Sotheby's autumn sale of Important Watches in Geneva is bringing together an impressive range of timepieces charting the evolution of watchmaking from 1620 to the present day.
The auction will be spearheaded by an exceptional selection of very rare enamel timepieces, made for the Chinese and Turkish markets during the 18th and 19th centuries. Some of the highlights will sound familiar, some less so:
An 18k yellow gold automatic triple calendar wristwatch with moon-phases will be offered early in the sale, showing the classic design skills of Rolex.
It boasts automatic movement, an 18 jewel silvered dial, luminescent accents, with apertures for day and month in French, and the aperture for moon-phases combined with constant seconds. It is listed at 100,000-150,000 Swiss Francs (around $103,000-155,000)
A fine and rare 18k yellow gold Patek Philippe perpetual calendar chronograph wristwatch with moon-phases and registers is based on a manual winding movement stamped with the seal of Geneva.
The fine timepiece show a 20 jewel silvered dial, applied faceted square and baton indexes, three subsidiary dials for constant seconds, a 30-minute register and the date combined with fan form aperture for moon-phases. The stunning piece is expected to sell for around 200,000 - 250,000 Swiss Francs.
The extraordinary, dazzling and frankly weird centrepiece to the auction however is not a watch at all, though it is a piece of jewellery which required great engineering skill.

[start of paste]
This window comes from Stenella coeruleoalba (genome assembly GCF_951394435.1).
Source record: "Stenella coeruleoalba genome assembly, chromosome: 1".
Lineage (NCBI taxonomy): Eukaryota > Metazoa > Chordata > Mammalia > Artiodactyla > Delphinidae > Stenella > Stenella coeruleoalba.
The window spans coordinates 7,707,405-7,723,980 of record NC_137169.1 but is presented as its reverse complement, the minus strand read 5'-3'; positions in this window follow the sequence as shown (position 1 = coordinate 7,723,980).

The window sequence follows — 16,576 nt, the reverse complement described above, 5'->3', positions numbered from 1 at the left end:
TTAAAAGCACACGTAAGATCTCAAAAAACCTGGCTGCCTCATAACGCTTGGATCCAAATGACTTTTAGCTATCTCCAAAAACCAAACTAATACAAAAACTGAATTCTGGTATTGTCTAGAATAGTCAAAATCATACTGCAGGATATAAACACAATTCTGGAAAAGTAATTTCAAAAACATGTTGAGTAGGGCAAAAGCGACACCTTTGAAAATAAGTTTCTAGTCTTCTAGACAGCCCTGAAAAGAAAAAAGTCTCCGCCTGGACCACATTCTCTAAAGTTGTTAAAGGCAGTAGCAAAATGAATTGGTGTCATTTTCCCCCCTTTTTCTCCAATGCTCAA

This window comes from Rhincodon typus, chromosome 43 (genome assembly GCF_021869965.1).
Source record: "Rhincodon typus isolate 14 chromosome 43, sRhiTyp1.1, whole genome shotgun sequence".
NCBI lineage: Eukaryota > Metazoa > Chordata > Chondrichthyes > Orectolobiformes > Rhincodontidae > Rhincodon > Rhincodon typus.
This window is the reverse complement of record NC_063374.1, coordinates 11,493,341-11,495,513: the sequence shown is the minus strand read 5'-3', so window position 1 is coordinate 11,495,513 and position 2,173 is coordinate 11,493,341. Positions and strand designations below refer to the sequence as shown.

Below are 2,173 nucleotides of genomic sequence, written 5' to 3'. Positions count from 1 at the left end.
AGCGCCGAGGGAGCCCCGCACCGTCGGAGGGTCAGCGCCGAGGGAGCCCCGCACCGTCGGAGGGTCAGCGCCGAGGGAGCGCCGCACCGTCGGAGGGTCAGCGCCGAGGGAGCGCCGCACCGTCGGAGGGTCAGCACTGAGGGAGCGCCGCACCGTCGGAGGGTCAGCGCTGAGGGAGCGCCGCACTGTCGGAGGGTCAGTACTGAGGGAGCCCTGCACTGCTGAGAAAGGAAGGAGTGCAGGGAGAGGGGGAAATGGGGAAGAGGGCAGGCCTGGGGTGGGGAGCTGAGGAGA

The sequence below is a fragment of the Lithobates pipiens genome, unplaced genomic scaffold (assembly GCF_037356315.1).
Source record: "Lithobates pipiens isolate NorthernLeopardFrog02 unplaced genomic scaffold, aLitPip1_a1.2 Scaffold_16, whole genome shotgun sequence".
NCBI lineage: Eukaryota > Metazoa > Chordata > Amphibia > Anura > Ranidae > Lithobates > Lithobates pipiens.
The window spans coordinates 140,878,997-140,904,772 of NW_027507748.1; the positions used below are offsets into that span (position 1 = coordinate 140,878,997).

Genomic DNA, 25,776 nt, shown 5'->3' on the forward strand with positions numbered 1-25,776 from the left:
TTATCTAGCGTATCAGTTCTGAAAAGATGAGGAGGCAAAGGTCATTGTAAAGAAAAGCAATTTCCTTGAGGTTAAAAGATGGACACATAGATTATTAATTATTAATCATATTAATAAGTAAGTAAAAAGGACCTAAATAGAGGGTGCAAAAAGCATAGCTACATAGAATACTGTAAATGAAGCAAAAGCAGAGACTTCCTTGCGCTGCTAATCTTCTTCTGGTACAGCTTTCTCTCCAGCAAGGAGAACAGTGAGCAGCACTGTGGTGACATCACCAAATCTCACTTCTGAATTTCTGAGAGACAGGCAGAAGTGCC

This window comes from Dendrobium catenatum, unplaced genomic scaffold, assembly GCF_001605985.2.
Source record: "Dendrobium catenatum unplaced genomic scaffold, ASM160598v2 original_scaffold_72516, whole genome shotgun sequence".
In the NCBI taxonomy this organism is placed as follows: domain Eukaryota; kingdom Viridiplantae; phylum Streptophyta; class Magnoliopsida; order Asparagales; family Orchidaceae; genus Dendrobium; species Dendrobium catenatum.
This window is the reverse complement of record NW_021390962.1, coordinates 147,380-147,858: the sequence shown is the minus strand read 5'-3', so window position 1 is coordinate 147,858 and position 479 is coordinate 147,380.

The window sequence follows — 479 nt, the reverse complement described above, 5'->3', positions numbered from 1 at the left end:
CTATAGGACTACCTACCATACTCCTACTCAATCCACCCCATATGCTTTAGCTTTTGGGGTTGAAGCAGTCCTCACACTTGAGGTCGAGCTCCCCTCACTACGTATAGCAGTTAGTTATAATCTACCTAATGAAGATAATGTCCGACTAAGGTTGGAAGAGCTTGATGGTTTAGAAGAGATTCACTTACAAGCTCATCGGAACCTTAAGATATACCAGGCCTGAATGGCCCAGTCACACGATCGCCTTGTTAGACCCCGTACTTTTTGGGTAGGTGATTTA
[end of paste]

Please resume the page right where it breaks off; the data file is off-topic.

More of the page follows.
The 'Ethiopian Caterpillar' is a rare gold, enamel, diamond-, pearl-, ruby-, emerald- and turquoise-set automaton er... caterpillar, thought to have been created at some time around 1820.
The body is realistically designed to represent a caterpillar, comprising eleven jointed ring segments, framed by seed pearls, and decorated with translucent red enamel over an engine-turned ground.
Studded overall with gold-set rubies, turquoise, emeralds, and diamonds the underside is decorated with champlevé black enamel and when the automaton movement is engaged, the caterpillar crawls realistically by means of a set of gilt-metal knurled wheels.
It is hoped to achieve a bid of 350,000-450,000 Swiss Francs (up to $467,000) in Sotheby's sale, which takes place on November 14 in Geneva and online.
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